In case you haven’t heard, Christmas is right around the corner. With decorations starting in August and non-stop festive music playing on the radio since the day after Halloween, Christmas has a way of starting fast and ending with a thud. There is still plenty of time to take back the holiday and perhaps there is no better way to get the process started than to give back as a family. In this third post in my “Walk the Walk” series, I hope to show you how easy it is to volunteer in Huntsville with your kids.
The Huntsville Salvation Army has been providing for the needy in various ways for years. This particular organization has a place in my heart for reasons that are pretty personal. My mom was the daughter of a sharecropper, and I will never forget her telling me about the best Christmas gifts she ever received as a child – oranges and a box of crayons from the Salvation Army.
No act of kindness, no matter how small, is ever wasted. (Aesop)
1. Adopt an Angel
Adopting an Angel is a great way to bring the whole family into the act of giving back. Families and businesses have been adopting Angels for years and if you haven’t yet, this would make a great tradition to start with your family.
The process is simple, go to a Salvation Army Angel Tree, which is conveniently located at area malls and look at the Angels on the tree. You can also select a local Angel online! Angels have their ‘wish’ items listed so families can plan on what works for their budgets. Families can pick by sex, ages and can even adopt elderly Angels that ask for basic need items like robes and slippers. Presents should be returned unwrapped to the adoption location by the date provided.
2. Work the Angel Adoption Table
The local Salvation Army is in need of people working the adoption tables for this season and there is still plenty of time to sign up. This is an excellent way to serve with your family especially for those who may not have the funds to give, but can give their time. This is what my family did for this year.
My eldest son came straight to the Angel Tree from a scouting event, so he was still decked out in his Tiger Cub uniform. This worked remarkably to our advantage as he took it upon himself to not just sit behind the desk, but to actively seek out people. While I do not want our kids to channel Alec Baldwin from “Glengarry Glen Ross” (although his ABC’s, Always Be Closing, is not a bad mantra sometimes) it is important for them to feel that they are contributing and some people have a hard time saying no to children. Our son was soliciting help and he was bringing in donations and encouraging adoptions, so much that at times I could barely keep up with the influx of people. Families can sign up for as little as one hour and no prior experience is necessary.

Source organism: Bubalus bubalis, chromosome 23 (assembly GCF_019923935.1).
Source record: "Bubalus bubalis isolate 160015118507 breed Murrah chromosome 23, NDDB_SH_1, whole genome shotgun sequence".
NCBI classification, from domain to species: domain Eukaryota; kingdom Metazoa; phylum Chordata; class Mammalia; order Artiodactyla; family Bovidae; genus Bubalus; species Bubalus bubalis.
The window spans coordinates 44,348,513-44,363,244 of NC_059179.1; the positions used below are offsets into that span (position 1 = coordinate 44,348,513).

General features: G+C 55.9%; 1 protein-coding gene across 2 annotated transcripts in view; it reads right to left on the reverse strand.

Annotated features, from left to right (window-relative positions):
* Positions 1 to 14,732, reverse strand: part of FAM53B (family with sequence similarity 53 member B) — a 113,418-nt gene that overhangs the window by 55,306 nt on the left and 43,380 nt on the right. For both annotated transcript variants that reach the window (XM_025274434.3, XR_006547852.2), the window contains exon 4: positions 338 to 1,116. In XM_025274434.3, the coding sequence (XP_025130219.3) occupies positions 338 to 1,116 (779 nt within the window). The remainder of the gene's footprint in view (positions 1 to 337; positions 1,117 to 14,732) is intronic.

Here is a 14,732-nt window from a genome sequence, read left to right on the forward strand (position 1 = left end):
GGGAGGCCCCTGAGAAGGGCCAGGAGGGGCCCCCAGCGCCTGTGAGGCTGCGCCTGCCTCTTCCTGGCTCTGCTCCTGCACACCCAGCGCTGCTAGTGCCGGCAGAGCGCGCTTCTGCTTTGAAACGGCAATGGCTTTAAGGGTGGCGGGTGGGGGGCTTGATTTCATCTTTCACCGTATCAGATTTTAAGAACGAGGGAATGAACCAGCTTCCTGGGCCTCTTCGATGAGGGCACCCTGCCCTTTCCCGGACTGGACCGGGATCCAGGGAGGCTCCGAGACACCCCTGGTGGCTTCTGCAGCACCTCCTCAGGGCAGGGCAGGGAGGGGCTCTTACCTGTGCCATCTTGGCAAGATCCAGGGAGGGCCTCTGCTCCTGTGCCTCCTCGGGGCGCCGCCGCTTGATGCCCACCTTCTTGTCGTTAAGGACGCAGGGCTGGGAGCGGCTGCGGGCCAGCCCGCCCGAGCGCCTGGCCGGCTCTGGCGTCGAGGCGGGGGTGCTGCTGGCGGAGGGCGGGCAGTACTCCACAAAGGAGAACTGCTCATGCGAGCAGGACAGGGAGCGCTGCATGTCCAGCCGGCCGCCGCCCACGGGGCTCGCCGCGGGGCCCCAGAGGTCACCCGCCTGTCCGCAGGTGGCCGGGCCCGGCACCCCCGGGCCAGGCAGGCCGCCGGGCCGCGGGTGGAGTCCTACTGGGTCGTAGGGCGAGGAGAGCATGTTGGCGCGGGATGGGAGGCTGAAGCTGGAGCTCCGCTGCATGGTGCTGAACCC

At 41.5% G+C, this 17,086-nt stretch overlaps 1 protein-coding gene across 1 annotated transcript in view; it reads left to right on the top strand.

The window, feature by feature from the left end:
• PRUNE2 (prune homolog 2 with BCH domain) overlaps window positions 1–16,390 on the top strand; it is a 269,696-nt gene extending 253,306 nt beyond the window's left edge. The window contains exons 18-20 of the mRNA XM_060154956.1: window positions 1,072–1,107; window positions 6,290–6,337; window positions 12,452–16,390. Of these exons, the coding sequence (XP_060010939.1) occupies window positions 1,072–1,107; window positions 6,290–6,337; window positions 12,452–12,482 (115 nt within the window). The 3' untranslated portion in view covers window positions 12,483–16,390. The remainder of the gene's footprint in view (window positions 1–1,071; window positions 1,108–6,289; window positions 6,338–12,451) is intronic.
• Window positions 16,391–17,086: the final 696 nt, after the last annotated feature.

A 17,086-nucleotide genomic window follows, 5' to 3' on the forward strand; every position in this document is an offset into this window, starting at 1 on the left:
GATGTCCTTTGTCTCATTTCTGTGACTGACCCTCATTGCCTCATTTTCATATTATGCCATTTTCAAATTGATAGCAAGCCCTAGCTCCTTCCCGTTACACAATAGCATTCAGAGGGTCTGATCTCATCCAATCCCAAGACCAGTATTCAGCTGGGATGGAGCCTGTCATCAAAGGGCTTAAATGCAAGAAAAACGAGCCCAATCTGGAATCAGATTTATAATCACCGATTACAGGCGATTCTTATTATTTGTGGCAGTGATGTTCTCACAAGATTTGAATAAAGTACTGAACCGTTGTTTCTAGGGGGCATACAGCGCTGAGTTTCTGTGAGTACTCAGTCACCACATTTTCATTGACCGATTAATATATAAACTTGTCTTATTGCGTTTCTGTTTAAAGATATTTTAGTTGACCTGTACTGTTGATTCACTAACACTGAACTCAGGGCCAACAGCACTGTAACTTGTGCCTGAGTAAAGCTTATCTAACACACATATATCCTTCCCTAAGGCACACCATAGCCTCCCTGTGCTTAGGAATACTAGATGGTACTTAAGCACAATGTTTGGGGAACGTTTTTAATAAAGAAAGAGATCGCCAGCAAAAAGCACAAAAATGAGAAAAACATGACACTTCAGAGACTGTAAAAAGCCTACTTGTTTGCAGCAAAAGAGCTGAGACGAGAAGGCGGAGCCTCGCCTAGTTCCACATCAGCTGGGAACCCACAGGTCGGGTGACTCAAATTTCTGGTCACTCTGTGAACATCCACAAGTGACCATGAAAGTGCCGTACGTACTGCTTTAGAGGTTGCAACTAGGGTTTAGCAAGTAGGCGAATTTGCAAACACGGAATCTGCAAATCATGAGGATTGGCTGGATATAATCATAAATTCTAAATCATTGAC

3. Ring Those Bells
We didn’t get a chance to do this with the family before the article, but at last check there were still plenty of spots open for bell ringing. You’ve probably seen the red kettles every year outside of grocery stores and other retailers with the person ringing the bell. Well that can be your family out there and seriously can you not see your young ones having a blast ringing the bell? Just remember to bring earplugs for yourselves.
4. Help Out Our Seniors
This year the Salvation Army is looking for groups of people to deliver these gifts directly to elderly Angels in mid-December. Please contact the number listed below if you are interested in participating. A day and time convenient for your group or family can be arranged.
How to Sign Up to Volunteer at the Salvation Army
Simply go to the website and follow the instructions. Once you sign up you will get an e-mail confirming as well as a reminder e-mail before your shift.
Huntsville Contact: Captains Christopher & Kelly Bryan
Editor’s Note: This article was originally published November 2012 and updated each year.
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Caleb Walker is a husband, father, CFP, and friend to those who claim him. A rare Huntsville native he has always been used to the two questions that would be asked when he first met someone: "Alabama or Auburn?" and "Where do you go to church?" Religion and the South is like peas and carrots, it just goes together.